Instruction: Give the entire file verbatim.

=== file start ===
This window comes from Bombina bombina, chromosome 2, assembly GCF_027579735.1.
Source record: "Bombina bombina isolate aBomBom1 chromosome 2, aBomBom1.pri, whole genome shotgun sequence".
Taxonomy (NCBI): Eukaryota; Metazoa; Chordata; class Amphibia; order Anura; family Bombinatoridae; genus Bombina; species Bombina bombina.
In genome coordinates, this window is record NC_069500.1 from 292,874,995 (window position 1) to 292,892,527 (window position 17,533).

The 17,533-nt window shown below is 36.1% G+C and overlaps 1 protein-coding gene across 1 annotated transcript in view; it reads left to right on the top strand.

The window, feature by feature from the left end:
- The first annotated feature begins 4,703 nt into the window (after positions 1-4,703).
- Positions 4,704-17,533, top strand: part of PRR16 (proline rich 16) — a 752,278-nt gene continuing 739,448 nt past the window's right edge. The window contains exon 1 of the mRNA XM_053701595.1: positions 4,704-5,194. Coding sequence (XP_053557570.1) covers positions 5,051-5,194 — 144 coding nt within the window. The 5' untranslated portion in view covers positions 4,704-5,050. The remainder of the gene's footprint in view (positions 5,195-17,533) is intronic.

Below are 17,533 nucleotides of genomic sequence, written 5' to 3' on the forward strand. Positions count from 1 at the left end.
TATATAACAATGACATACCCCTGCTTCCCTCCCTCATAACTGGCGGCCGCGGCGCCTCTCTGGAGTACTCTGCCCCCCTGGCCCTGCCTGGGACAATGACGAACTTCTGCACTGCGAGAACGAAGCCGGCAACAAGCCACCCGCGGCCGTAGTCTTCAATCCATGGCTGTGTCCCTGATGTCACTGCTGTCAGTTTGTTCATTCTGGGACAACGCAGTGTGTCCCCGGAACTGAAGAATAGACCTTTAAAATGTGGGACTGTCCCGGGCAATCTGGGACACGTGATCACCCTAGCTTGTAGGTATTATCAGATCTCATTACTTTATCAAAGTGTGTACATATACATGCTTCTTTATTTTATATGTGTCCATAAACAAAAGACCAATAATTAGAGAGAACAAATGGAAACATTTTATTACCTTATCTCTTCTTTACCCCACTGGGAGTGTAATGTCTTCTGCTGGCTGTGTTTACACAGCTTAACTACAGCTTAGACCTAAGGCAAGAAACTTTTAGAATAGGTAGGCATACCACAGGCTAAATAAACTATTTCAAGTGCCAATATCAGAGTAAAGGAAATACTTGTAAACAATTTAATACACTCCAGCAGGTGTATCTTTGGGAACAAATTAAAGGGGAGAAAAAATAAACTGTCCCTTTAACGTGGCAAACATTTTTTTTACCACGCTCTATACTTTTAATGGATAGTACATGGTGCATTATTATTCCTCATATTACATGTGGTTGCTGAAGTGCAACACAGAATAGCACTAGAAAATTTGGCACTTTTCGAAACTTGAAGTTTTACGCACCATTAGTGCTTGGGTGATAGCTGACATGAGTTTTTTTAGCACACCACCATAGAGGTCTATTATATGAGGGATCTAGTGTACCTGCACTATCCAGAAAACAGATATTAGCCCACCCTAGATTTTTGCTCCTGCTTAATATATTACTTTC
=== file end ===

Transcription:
This window comes from Bombina bombina, chromosome 2, assembly GCF_027579735.1.
Source record: "Bombina bombina isolate aBomBom1 chromosome 2, aBomBom1.pri, whole genome shotgun sequence".
Taxonomy (NCBI): Eukaryota; Metazoa; Chordata; class Amphibia; order Anura; family Bombinatoridae; genus Bombina; species Bombina bombina.
In genome coordinates, this window is record NC_069500.1 from 292,874,995 (window position 1) to 292,892,527 (window position 17,533).

The 17,533-nt window shown below is 36.1% G+C and overlaps 1 protein-coding gene across 1 annotated transcript in view; it reads left to right on the top strand.

The window, feature by feature from the left end:
- The first annotated feature begins 4,703 nt into the window (after positions 1-4,703).
- Positions 4,704-17,533, top strand: part of PRR16 (proline rich 16) — a 752,278-nt gene continuing 739,448 nt past the window's right edge. The window contains exon 1 of the mRNA XM_053701595.1: positions 4,704-5,194. Coding sequence (XP_053557570.1) covers positions 5,051-5,194 — 144 coding nt within the window. The 5' untranslated portion in view covers positions 4,704-5,050. The remainder of the gene's footprint in view (positions 5,195-17,533) is intronic.

Below are 17,533 nucleotides of genomic sequence, written 5' to 3' on the forward strand. Positions count from 1 at the left end.
TATATAACAATGACATACCCCTGCTTCCCTCCCTCATAACTGGCGGCCGCGGCGCCTCTCTGGAGTACTCTGCCCCCCTGGCCCTGCCTGGGACAATGACGAACTTCTGCACTGCGAGAACGAAGCCGGCAACAAGCCACCCGCGGCCGTAGTCTTCAATCCATGGCTGTGTCCCTGATGTCACTGCTGTCAGTTTGTTCATTCTGGGACAACGCAGTGTGTCCCCGGAACTGAAGAATAGACCTTTAAAATGTGGGACTGTCCCGGGCAATCTGGGACACGTGATCACCCTAGCTTGTAGGTATTATCAGATCTCATTACTTTATCAAAGTGTGTACATATACATGCTTCTTTATTTTATATGTGTCCATAAACAAAAGACCAATAATTAGAGAGAACAAATGGAAACATTTTATTACCTTATCTCTTCTTTACCCCACTGGGAGTGTAATGTCTTCTGCTGGCTGTGTTTACACAGCTTAACTACAGCTTAGACCTAAGGCAAGAAACTTTTAGAATAGGTAGGCATACCACAGGCTAAATAAACTATTTCAAGTGCCAATATCAGAGTAAAGGAAATACTTGTAAACAATTTAATACACTCCAGCAGGTGTATCTTTGGGAACAAATTAAAGGGGAGAAAAAATAAACTGTCCCTTTAACGTGGCAAACATTTTTTTTACCACGCTCTATACTTTTAATGGATAGTACATGGTGCATTATTATTCCTCATATTACATGTGGTTGCTGAAGTGCAACACAGAATAGCACTAGAAAATTTGGCACTTTTCGAAACTTGAAGTTTTACGCACCATTAGTGCTTGGGTGATAGCTGACATGAGTTTTTTTAGCACACCACCATAGAGGTCTATTATATGAGGGATCTAGTGTACCTGCACTATCCAGAAAACAGATATTAGCCCACCCTAGATTTTTGCTCCTGCTTAATATATTACTTTC